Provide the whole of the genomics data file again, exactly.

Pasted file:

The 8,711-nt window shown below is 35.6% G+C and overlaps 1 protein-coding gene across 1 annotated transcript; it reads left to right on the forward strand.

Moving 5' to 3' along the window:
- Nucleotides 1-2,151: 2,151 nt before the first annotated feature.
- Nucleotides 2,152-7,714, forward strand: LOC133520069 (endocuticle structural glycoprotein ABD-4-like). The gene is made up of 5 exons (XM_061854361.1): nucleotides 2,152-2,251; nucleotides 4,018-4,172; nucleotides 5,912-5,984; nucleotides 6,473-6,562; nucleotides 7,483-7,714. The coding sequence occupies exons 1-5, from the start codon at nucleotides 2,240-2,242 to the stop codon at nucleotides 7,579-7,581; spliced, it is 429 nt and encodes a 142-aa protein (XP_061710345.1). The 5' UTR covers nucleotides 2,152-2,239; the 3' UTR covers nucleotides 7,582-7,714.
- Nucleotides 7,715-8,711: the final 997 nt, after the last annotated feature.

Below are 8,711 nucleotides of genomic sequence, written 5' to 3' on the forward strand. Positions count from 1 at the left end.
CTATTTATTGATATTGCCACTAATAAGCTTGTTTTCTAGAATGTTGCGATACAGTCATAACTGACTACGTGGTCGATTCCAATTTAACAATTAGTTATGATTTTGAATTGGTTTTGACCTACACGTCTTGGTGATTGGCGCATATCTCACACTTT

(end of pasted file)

The 8,711-nt window shown below is 35.6% G+C and overlaps 1 protein-coding gene across 1 annotated transcript; it reads left to right on the forward strand.

Moving 5' to 3' along the window:
- Nucleotides 1-2,151: 2,151 nt before the first annotated feature.
- Nucleotides 2,152-7,714, forward strand: LOC133520069 (endocuticle structural glycoprotein ABD-4-like). The gene is made up of 5 exons (XM_061854361.1): nucleotides 2,152-2,251; nucleotides 4,018-4,172; nucleotides 5,912-5,984; nucleotides 6,473-6,562; nucleotides 7,483-7,714. The coding sequence occupies exons 1-5, from the start codon at nucleotides 2,240-2,242 to the stop codon at nucleotides 7,579-7,581; spliced, it is 429 nt and encodes a 142-aa protein (XP_061710345.1). The 5' UTR covers nucleotides 2,152-2,239; the 3' UTR covers nucleotides 7,582-7,714.
- Nucleotides 7,715-8,711: the final 997 nt, after the last annotated feature.

Below are 8,711 nucleotides of genomic sequence, written 5' to 3' on the forward strand. Positions count from 1 at the left end.
CTATTTATTGATATTGCCACTAATAAGCTTGTTTTCTAGAATGTTGCGATACAGTCATAACTGACTACGTGGTCGATTCCAATTTAACAATTAGTTATGATTTTGAATTGGTTTTGACCTACACGTCTTGGTGATTGGCGCATATCTCACACTTT